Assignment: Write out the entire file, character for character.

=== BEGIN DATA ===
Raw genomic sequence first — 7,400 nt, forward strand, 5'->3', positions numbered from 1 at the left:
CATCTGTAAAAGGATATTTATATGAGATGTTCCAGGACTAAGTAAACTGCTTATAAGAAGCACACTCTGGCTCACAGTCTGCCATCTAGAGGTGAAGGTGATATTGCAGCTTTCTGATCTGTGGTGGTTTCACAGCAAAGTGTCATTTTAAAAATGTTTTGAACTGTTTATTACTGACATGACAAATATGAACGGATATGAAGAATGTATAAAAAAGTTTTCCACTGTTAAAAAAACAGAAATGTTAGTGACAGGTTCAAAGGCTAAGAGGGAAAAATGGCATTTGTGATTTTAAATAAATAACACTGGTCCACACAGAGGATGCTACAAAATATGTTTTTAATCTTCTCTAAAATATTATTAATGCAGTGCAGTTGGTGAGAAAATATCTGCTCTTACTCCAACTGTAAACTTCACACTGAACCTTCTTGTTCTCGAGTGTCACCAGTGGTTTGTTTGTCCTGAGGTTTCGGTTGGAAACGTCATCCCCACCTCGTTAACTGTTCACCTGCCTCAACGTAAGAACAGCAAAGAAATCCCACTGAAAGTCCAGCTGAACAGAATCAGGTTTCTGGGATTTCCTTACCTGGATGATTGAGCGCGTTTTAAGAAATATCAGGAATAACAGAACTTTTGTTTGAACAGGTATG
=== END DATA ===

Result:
Raw genomic sequence first — 7,400 nt, forward strand, 5'->3', positions numbered from 1 at the left:
CATCTGTAAAAGGATATTTATATGAGATGTTCCAGGACTAAGTAAACTGCTTATAAGAAGCACACTCTGGCTCACAGTCTGCCATCTAGAGGTGAAGGTGATATTGCAGCTTTCTGATCTGTGGTGGTTTCACAGCAAAGTGTCATTTTAAAAATGTTTTGAACTGTTTATTACTGACATGACAAATATGAACGGATATGAAGAATGTATAAAAAAGTTTTCCACTGTTAAAAAAACAGAAATGTTAGTGACAGGTTCAAAGGCTAAGAGGGAAAAATGGCATTTGTGATTTTAAATAAATAACACTGGTCCACACAGAGGATGCTACAAAATATGTTTTTAATCTTCTCTAAAATATTATTAATGCAGTGCAGTTGGTGAGAAAATATCTGCTCTTACTCCAACTGTAAACTTCACACTGAACCTTCTTGTTCTCGAGTGTCACCAGTGGTTTGTTTGTCCTGAGGTTTCGGTTGGAAACGTCATCCCCACCTCGTTAACTGTTCACCTGCCTCAACGTAAGAACAGCAAAGAAATCCCACTGAAAGTCCAGCTGAACAGAATCAGGTTTCTGGGATTTCCTTACCTGGATGATTGAGCGCGTTTTAAGAAATATCAGGAATAACAGAACTTTTGTTTGAACAGGTATG